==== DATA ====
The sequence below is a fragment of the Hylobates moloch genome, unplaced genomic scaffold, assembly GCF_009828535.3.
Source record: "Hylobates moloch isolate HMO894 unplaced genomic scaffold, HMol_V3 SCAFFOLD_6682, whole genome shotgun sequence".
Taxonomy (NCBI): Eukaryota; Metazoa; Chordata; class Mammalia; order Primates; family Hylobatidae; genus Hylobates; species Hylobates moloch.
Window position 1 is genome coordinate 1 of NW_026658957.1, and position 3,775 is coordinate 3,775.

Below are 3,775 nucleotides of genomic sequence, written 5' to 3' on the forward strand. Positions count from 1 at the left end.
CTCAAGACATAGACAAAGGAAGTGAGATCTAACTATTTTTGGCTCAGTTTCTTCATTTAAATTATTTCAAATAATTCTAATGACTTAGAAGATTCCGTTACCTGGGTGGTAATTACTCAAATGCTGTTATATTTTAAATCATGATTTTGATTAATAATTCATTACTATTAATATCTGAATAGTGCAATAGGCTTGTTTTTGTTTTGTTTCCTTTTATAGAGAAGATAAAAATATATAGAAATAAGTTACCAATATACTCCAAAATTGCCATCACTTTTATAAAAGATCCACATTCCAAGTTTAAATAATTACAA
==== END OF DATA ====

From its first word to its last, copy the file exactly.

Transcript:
The sequence below is a fragment of the Hylobates moloch genome, unplaced genomic scaffold, assembly GCF_009828535.3.
Source record: "Hylobates moloch isolate HMO894 unplaced genomic scaffold, HMol_V3 SCAFFOLD_6682, whole genome shotgun sequence".
Taxonomy (NCBI): Eukaryota; Metazoa; Chordata; class Mammalia; order Primates; family Hylobatidae; genus Hylobates; species Hylobates moloch.
Window position 1 is genome coordinate 1 of NW_026658957.1, and position 3,775 is coordinate 3,775.

Below are 3,775 nucleotides of genomic sequence, written 5' to 3' on the forward strand. Positions count from 1 at the left end.
CTCAAGACATAGACAAAGGAAGTGAGATCTAACTATTTTTGGCTCAGTTTCTTCATTTAAATTATTTCAAATAATTCTAATGACTTAGAAGATTCCGTTACCTGGGTGGTAATTACTCAAATGCTGTTATATTTTAAATCATGATTTTGATTAATAATTCATTACTATTAATATCTGAATAGTGCAATAGGCTTGTTTTTGTTTTGTTTCCTTTTATAGAGAAGATAAAAATATATAGAAATAAGTTACCAATATACTCCAAAATTGCCATCACTTTTATAAAAGATCCACATTCCAAGTTTAAATAATTACAA